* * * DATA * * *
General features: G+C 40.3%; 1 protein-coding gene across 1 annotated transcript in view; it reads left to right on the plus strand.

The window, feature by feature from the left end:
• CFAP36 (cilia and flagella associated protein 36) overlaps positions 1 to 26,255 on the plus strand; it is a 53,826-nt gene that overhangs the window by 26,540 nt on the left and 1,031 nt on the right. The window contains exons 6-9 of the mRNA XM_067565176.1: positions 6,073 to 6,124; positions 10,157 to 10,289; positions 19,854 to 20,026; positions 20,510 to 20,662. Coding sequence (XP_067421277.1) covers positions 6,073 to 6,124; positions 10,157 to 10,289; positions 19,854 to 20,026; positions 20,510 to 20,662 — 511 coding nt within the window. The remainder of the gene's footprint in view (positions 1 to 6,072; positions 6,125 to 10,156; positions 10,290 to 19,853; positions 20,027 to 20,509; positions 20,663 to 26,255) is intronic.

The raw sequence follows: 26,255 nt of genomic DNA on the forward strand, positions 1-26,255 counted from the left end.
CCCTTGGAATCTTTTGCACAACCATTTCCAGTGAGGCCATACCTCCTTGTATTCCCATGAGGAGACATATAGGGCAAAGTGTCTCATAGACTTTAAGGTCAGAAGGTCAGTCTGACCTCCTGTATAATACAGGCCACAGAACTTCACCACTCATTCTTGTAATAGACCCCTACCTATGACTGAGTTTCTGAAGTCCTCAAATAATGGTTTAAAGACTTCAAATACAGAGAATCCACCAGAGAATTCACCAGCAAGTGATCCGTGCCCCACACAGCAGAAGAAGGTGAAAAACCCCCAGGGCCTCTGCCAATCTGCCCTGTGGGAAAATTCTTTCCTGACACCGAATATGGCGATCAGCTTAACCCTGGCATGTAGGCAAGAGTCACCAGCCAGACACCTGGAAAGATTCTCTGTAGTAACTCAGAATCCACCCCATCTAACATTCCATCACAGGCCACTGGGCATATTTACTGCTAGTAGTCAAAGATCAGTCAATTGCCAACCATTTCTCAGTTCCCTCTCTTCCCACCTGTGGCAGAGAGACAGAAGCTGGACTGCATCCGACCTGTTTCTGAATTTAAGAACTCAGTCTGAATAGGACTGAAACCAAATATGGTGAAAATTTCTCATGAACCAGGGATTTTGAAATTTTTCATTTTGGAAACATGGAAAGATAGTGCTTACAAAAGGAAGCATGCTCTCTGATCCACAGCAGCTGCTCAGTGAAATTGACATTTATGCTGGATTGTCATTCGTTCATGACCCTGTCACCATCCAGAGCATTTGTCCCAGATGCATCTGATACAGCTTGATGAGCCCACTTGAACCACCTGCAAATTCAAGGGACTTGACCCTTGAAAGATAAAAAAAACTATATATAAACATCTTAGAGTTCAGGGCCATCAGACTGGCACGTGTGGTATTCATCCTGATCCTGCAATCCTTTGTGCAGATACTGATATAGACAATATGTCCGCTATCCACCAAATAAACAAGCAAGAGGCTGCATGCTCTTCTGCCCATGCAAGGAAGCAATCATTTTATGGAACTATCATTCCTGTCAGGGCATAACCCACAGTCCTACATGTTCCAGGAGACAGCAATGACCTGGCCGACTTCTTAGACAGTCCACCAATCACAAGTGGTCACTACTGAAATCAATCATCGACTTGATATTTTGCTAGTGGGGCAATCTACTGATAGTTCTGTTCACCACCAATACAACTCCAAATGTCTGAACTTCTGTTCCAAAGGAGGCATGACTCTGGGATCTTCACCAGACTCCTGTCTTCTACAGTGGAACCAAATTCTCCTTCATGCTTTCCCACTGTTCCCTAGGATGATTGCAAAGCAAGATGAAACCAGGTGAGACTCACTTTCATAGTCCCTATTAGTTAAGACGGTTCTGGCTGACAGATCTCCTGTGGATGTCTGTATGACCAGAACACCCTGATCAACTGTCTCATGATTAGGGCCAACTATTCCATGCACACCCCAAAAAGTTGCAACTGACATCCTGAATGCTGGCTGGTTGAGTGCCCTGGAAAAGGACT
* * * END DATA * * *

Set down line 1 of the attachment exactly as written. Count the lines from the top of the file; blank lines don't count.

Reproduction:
General features: G+C 40.3%; 1 protein-coding gene across 1 annotated transcript in view; it reads left to right on the plus strand.